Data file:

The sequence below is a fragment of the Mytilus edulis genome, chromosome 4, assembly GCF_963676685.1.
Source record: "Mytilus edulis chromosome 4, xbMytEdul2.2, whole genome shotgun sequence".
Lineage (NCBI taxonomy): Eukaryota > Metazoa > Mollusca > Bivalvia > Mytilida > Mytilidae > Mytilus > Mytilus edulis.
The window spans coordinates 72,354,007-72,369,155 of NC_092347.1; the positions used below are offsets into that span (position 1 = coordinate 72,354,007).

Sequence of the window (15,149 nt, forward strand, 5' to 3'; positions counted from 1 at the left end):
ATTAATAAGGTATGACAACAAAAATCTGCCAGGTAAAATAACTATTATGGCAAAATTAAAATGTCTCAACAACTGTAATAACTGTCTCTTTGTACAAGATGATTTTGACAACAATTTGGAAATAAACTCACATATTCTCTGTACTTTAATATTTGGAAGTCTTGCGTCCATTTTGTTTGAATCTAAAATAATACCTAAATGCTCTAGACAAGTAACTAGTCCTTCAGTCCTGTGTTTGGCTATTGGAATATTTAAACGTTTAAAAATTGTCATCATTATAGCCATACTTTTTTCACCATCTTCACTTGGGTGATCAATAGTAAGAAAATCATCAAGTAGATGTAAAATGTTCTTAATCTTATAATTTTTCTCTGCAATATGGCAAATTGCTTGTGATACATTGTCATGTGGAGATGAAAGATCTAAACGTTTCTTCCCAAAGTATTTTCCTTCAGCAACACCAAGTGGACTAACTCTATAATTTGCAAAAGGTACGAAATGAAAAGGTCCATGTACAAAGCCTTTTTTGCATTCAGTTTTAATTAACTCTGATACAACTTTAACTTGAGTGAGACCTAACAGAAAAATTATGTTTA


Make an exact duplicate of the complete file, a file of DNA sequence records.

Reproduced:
The sequence below is a fragment of the Mytilus edulis genome, chromosome 4, assembly GCF_963676685.1.
Source record: "Mytilus edulis chromosome 4, xbMytEdul2.2, whole genome shotgun sequence".
Lineage (NCBI taxonomy): Eukaryota > Metazoa > Mollusca > Bivalvia > Mytilida > Mytilidae > Mytilus > Mytilus edulis.
The window spans coordinates 72,354,007-72,369,155 of NC_092347.1; the positions used below are offsets into that span (position 1 = coordinate 72,354,007).

Sequence of the window (15,149 nt, forward strand, 5' to 3'; positions counted from 1 at the left end):
ATTAATAAGGTATGACAACAAAAATCTGCCAGGTAAAATAACTATTATGGCAAAATTAAAATGTCTCAACAACTGTAATAACTGTCTCTTTGTACAAGATGATTTTGACAACAATTTGGAAATAAACTCACATATTCTCTGTACTTTAATATTTGGAAGTCTTGCGTCCATTTTGTTTGAATCTAAAATAATACCTAAATGCTCTAGACAAGTAACTAGTCCTTCAGTCCTGTGTTTGGCTATTGGAATATTTAAACGTTTAAAAATTGTCATCATTATAGCCATACTTTTTTCACCATCTTCACTTGGGTGATCAATAGTAAGAAAATCATCAAGTAGATGTAAAATGTTCTTAATCTTATAATTTTTCTCTGCAATATGGCAAATTGCTTGTGATACATTGTCATGTGGAGATGAAAGATCTAAACGTTTCTTCCCAAAGTATTTTCCTTCAGCAACACCAAGTGGACTAACTCTATAATTTGCAAAAGGTACGAAATGAAAAGGTCCATGTACAAAGCCTTTTTTGCATTCAGTTTTAATTAACTCTGATACAACTTTAACTTGAGTGAGACCTAACAGAAAAATTATGTTTA